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Disruption of the global aerospace and aviation industry — and lessons for India
Now is time for India to rise to the challenge and be the leader in the opening up of the aviation sector.
“If it Ain’t Boeing, I Ain’t Going,” not long ago were the prophetic words used by aviators, pilots and flyers to immortalise Boeing’s aircraft safety standards and build quality. A quick look at 2020, Boeing not only has had problems with quality, leading to two fatal air crashes of brand new MAX 737 Jet, by the onset of the pandemic, Boeing was also in talks with the White House for a $50 billion loan to support its vast network of supply chain manufacturers. Its stock hit turbulent weather losing more than 25% value. Airbus has equally suffered in with cancellation of orders worth several hundred aircrafts putting in jeopardy a vast array of jobs that power the European economy. Airbus CEO Faury in letter to a staff said “the plane maker was bleeding cash at an unprecedented speed,” and had lost about a third of its business after scaling back production in response to the pandemic.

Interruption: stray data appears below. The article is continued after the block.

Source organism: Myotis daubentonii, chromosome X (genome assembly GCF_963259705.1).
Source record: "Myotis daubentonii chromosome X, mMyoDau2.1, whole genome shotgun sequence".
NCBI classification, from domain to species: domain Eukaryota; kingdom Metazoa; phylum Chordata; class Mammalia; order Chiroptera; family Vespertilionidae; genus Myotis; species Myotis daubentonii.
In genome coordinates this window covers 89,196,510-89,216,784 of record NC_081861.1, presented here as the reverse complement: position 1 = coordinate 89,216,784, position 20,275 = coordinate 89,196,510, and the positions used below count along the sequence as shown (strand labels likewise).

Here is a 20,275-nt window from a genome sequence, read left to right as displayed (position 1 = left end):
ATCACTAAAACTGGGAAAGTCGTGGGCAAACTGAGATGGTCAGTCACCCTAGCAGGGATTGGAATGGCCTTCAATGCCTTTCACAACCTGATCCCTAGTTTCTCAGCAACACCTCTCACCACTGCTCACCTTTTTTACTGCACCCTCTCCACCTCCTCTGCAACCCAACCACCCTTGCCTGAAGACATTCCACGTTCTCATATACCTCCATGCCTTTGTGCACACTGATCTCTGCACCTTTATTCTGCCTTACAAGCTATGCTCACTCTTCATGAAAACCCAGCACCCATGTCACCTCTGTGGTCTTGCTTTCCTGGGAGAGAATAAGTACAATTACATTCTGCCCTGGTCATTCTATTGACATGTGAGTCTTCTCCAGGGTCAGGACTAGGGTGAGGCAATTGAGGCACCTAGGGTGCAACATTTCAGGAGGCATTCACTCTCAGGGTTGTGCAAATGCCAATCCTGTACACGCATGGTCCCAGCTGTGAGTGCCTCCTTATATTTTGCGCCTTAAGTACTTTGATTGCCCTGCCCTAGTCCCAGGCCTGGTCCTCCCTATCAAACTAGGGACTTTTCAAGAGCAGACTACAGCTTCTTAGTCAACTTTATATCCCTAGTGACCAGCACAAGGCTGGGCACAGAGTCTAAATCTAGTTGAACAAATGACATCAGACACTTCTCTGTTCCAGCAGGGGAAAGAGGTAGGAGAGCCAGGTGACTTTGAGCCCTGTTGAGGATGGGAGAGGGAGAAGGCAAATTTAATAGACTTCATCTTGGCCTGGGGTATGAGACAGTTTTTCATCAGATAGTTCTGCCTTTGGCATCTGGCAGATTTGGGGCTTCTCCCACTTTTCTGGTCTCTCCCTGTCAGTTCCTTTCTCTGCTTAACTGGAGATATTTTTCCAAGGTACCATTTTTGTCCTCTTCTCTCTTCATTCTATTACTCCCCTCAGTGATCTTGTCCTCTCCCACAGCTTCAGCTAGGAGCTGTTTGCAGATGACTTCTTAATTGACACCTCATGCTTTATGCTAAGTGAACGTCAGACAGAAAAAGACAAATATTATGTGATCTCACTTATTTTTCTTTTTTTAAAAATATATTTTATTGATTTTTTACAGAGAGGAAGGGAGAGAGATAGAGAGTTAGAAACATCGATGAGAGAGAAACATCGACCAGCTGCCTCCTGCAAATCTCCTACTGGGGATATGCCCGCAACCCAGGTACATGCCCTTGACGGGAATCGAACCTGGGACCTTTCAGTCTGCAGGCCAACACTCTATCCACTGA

Boeing and Airbus, together, supply 90% of the worlds commercial aircraft with the EU region earning nearly €94 billion and the $122 billion in exports. Aerospace jobs are some of the highest paying with majority of the workforce employed is in the massive supply chain of big international companies such as Honeywell, Pratt & Whitney, MSMEs and boutique companies providing niche and critical components. The Teal Group estimates that the annual turnover of the aerospace industry at $1 trillion making it strategic in nature. The aerospace industry which is the main supplier products to the aviation sector has come to a grinding halt, as the pandemic sweeping the globe has put an end to all forms of air travel. IATA has estimated the job loss in the aviation sector to be at 2.9 million.
"Aerospace jobs are some of the highest paying with majority of the workforce employed is in the massive supply chain of big international companies such as Honeywell, Pratt & Whitney, MSMEs and boutique companies providing niche and critical components."